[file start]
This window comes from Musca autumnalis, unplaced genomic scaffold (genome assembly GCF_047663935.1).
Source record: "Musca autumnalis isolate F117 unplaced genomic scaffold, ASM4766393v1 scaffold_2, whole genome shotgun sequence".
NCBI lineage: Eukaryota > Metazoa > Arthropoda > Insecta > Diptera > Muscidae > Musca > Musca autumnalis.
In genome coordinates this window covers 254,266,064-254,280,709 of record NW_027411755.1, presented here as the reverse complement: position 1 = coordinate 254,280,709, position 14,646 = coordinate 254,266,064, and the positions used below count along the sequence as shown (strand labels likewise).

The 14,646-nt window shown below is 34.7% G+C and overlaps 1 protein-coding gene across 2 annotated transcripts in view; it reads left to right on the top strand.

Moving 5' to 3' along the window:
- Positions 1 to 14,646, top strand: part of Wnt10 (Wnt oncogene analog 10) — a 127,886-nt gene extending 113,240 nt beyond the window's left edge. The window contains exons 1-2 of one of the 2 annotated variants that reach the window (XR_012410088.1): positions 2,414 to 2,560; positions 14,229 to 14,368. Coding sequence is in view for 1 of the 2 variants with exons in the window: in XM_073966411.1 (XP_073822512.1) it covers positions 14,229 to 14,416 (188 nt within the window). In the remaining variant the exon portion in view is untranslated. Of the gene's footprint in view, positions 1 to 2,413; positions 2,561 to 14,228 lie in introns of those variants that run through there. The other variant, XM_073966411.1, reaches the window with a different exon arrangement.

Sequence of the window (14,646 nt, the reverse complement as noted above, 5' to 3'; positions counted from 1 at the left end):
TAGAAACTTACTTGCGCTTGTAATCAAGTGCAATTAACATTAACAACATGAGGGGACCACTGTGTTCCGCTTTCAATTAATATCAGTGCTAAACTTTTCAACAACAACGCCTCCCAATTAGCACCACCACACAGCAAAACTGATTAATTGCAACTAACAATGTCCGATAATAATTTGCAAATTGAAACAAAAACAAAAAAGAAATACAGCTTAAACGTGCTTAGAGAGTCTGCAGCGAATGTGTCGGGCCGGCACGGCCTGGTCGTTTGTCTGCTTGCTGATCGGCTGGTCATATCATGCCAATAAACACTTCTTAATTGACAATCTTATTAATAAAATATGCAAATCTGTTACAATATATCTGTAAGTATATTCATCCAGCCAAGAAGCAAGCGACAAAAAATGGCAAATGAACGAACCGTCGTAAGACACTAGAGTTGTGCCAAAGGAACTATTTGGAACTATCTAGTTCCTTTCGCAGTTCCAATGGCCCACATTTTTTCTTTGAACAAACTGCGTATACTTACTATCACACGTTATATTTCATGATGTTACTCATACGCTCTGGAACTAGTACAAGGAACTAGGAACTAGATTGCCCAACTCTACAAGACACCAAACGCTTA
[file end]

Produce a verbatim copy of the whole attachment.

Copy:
This window comes from Musca autumnalis, unplaced genomic scaffold (genome assembly GCF_047663935.1).
Source record: "Musca autumnalis isolate F117 unplaced genomic scaffold, ASM4766393v1 scaffold_2, whole genome shotgun sequence".
NCBI lineage: Eukaryota > Metazoa > Arthropoda > Insecta > Diptera > Muscidae > Musca > Musca autumnalis.
In genome coordinates this window covers 254,266,064-254,280,709 of record NW_027411755.1, presented here as the reverse complement: position 1 = coordinate 254,280,709, position 14,646 = coordinate 254,266,064, and the positions used below count along the sequence as shown (strand labels likewise).

The 14,646-nt window shown below is 34.7% G+C and overlaps 1 protein-coding gene across 2 annotated transcripts in view; it reads left to right on the top strand.

Moving 5' to 3' along the window:
- Positions 1 to 14,646, top strand: part of Wnt10 (Wnt oncogene analog 10) — a 127,886-nt gene extending 113,240 nt beyond the window's left edge. The window contains exons 1-2 of one of the 2 annotated variants that reach the window (XR_012410088.1): positions 2,414 to 2,560; positions 14,229 to 14,368. Coding sequence is in view for 1 of the 2 variants with exons in the window: in XM_073966411.1 (XP_073822512.1) it covers positions 14,229 to 14,416 (188 nt within the window). In the remaining variant the exon portion in view is untranslated. Of the gene's footprint in view, positions 1 to 2,413; positions 2,561 to 14,228 lie in introns of those variants that run through there. The other variant, XM_073966411.1, reaches the window with a different exon arrangement.

Sequence of the window (14,646 nt, the reverse complement as noted above, 5' to 3'; positions counted from 1 at the left end):
TAGAAACTTACTTGCGCTTGTAATCAAGTGCAATTAACATTAACAACATGAGGGGACCACTGTGTTCCGCTTTCAATTAATATCAGTGCTAAACTTTTCAACAACAACGCCTCCCAATTAGCACCACCACACAGCAAAACTGATTAATTGCAACTAACAATGTCCGATAATAATTTGCAAATTGAAACAAAAACAAAAAAGAAATACAGCTTAAACGTGCTTAGAGAGTCTGCAGCGAATGTGTCGGGCCGGCACGGCCTGGTCGTTTGTCTGCTTGCTGATCGGCTGGTCATATCATGCCAATAAACACTTCTTAATTGACAATCTTATTAATAAAATATGCAAATCTGTTACAATATATCTGTAAGTATATTCATCCAGCCAAGAAGCAAGCGACAAAAAATGGCAAATGAACGAACCGTCGTAAGACACTAGAGTTGTGCCAAAGGAACTATTTGGAACTATCTAGTTCCTTTCGCAGTTCCAATGGCCCACATTTTTTCTTTGAACAAACTGCGTATACTTACTATCACACGTTATATTTCATGATGTTACTCATACGCTCTGGAACTAGTACAAGGAACTAGGAACTAGATTGCCCAACTCTACAAGACACCAAACGCTTA